Things you should know before you move to Japan

What would you prepare before you move to Japan?

Your Japanese language skills? A new job in Japan? A place to live?

Undoubtedly, these are essential preparations before relocating.

Despite this, there are crucial details often overlooked until one steps foot in Japan.

There are 3 things you should know before you move to Japan.

Your "Japanese" Name - Katakana Version Name

When you move to a new country, the only thing you are sure about is your identity. However, if that new country is Japan, even your name might become a source of confusion.

In Japan, when you enter into any kind of contract, your name requires a Japanese-Katakana rendering. Unlike contracts in alphabet-based countries, which typically have a single box for the name, Japanese contracts have two boxes: one for the official name and another one for how to read it.

The official name can be in Kanji or in alphabet letters. For individuals from Kanji-based countries like Japan and China, the official name is generally in Kanji. However, depending on the contract, there might be cases where you need to write it in Katakana as well. On the other hand, for those from non-Kanji-based countries, the official name is typically in the alphabet.

The real challenge arises in the second box, where you must write how to pronounce the official name—in Katakana.

Let me share a story about a friend who faced this naming conundrum.

When my friend moved to Japan, his name posed pronunciation challenges for the locals.

Initially, he couldn’t speak Japanese, but somehow he managed to make contracts for housing, a bank account, a credit card, and more.

However, as he acclimated to life in Japan, he discovered a peculiar issue—his name differed across various contracts. Japanese people, even though they were willing to help, weren’t always fluent in English. Consequently, the pronunciation of his name varied depending on the officer handling the paperwork. The inconsistency became not only an annoyance but also a practical problem, requiring corrections in multiple contracts.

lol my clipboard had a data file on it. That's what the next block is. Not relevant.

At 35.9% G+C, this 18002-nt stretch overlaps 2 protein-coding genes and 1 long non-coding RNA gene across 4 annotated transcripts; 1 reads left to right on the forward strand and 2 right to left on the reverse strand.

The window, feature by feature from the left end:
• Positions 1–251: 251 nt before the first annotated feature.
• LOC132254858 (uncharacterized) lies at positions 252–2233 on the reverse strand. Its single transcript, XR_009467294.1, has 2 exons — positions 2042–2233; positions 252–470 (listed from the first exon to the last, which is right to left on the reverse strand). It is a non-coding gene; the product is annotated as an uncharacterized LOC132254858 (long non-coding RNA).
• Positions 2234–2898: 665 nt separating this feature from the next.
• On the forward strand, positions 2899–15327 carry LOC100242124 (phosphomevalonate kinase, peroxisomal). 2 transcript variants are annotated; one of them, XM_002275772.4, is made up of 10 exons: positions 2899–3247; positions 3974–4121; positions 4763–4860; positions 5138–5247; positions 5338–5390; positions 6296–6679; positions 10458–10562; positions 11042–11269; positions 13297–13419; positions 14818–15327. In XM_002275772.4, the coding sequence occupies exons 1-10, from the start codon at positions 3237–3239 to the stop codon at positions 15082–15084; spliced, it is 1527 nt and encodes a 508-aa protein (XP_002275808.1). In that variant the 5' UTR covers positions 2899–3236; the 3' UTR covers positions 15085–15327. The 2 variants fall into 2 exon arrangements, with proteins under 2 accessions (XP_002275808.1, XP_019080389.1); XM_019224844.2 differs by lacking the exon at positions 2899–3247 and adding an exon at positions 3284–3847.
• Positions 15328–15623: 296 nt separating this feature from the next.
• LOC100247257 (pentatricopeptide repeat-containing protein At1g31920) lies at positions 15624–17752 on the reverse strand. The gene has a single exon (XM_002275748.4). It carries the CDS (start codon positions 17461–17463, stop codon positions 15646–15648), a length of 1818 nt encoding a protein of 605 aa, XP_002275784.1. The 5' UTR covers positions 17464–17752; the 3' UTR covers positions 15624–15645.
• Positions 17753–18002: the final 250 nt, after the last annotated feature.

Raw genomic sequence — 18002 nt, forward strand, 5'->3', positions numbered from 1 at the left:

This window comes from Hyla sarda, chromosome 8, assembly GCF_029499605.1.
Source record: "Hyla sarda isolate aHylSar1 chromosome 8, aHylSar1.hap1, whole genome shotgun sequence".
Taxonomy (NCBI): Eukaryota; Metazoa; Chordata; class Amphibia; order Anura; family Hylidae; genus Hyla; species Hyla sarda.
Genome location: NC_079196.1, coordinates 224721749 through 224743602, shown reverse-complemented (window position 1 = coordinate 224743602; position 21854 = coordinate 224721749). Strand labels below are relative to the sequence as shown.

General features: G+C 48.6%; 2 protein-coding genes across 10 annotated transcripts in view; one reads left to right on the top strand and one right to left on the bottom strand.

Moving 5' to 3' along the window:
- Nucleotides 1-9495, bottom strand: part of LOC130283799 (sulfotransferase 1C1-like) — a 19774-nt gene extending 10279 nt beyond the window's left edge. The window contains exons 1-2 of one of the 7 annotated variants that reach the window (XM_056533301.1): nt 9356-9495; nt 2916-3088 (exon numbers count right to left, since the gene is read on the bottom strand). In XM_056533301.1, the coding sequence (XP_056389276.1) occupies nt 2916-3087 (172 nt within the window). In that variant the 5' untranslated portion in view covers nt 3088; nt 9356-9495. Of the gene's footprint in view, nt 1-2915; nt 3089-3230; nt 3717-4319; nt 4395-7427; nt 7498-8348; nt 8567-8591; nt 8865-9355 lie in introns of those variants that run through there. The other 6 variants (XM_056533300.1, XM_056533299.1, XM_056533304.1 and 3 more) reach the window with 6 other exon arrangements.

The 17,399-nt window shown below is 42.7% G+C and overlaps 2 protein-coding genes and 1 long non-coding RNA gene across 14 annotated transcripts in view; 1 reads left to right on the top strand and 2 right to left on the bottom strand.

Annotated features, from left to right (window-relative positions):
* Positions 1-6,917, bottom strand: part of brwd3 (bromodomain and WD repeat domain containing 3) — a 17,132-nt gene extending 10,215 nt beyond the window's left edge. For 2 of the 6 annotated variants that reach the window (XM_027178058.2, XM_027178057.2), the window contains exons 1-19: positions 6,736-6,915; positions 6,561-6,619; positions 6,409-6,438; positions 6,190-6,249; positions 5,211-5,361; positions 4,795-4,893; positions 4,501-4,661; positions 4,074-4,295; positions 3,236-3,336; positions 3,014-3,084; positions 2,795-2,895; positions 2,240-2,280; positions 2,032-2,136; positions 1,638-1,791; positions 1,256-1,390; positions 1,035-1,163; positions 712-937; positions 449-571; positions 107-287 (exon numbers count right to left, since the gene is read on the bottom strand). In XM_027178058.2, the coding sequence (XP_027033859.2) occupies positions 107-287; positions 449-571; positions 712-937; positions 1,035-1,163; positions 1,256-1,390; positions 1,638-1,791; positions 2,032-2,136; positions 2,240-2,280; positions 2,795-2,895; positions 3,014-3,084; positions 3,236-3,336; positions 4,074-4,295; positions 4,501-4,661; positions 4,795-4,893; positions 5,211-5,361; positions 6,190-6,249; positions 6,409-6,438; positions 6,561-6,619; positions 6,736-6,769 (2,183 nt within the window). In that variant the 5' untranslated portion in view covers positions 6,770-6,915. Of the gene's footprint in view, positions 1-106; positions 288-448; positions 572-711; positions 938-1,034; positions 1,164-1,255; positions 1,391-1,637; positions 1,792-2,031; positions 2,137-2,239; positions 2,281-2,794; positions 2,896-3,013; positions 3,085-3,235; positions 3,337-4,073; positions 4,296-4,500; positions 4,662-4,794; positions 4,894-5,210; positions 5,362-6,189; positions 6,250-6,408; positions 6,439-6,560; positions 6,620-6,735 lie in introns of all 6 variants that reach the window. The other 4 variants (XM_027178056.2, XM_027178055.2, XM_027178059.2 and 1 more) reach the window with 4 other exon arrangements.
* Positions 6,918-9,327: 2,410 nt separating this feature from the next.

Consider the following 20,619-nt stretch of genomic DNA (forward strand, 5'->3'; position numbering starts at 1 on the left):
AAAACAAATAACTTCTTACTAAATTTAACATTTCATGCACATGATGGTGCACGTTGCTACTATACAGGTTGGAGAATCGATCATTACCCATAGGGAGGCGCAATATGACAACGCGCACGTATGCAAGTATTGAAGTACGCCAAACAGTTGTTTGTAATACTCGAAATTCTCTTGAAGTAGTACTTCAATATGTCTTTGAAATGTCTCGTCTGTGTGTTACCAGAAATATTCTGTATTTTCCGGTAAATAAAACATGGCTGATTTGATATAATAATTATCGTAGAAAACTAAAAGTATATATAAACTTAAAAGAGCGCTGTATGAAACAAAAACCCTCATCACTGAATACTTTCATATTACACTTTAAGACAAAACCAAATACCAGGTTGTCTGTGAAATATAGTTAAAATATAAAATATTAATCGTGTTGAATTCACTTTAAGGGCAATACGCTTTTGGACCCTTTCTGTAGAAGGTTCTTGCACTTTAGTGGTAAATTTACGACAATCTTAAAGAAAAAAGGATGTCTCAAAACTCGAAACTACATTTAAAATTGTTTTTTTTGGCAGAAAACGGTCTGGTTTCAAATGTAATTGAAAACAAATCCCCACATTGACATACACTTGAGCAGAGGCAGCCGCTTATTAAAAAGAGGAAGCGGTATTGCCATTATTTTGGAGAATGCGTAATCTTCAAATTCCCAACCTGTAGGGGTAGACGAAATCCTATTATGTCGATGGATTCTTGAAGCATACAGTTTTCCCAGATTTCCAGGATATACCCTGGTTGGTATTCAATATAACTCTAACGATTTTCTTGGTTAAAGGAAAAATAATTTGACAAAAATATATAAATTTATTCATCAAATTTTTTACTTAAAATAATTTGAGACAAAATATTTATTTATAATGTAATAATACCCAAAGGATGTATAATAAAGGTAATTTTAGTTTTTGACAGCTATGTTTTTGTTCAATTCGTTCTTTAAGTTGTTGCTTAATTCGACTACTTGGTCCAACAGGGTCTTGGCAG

The lesson from his experience is clear: Prepare a katakana name in advance

Inkan/Hanko (印鑑/はんこ)

Have you ever heard Inkan or Hanko?

It is a stamp of your name and is used along with a handwritten signature.

Used in tandem with a handwritten signature, Inkan holds significant weight on legal documents, contracts, and agreements, providing a formal and binding authentication. The absence of Inkan can present hurdles, restricting one from opening a bank account or finalizing a lease agreement for an apartment.

Before you move to Japan, you should check where you can order Inkan, or order online in advance.

Moving Fee (Deposit and thank you fee)

I’d like to advise you that the moving fees in Japan can be relatively high. If you aim to secure a quality apartment, be prepared to pay not only the monthly rent but also additional fees.

Shiki-kin (敷金): This is the deposit fee, typically equivalent to one month’s rent.

Rei-kin (礼金): Often referred to as the ‘thank you fee’ to the owner, this is another cost that usually amounts to one month’s rent.

Commission Fee: This fee, which is generally up to 1.5 times the monthly rent, is also applicable.

Key Change Fee: Additionally, there may be a key change fee ranging from ¥10,000 to ¥20,000.

In addition to these above fees, Japanese apartments are usually not furnished and no home appliances are included, so please make sure you need to buy them after you moved in.

Make sure to know about these costs when planning your move to Japan so that you won’t be surprised and can smoothly adjust to your new home.

If you want to deep dive into Japanese culture, please read the article below.

Communication Style and Japanese Culture

Categories: english

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Sharing Japanese culture is my dream since always


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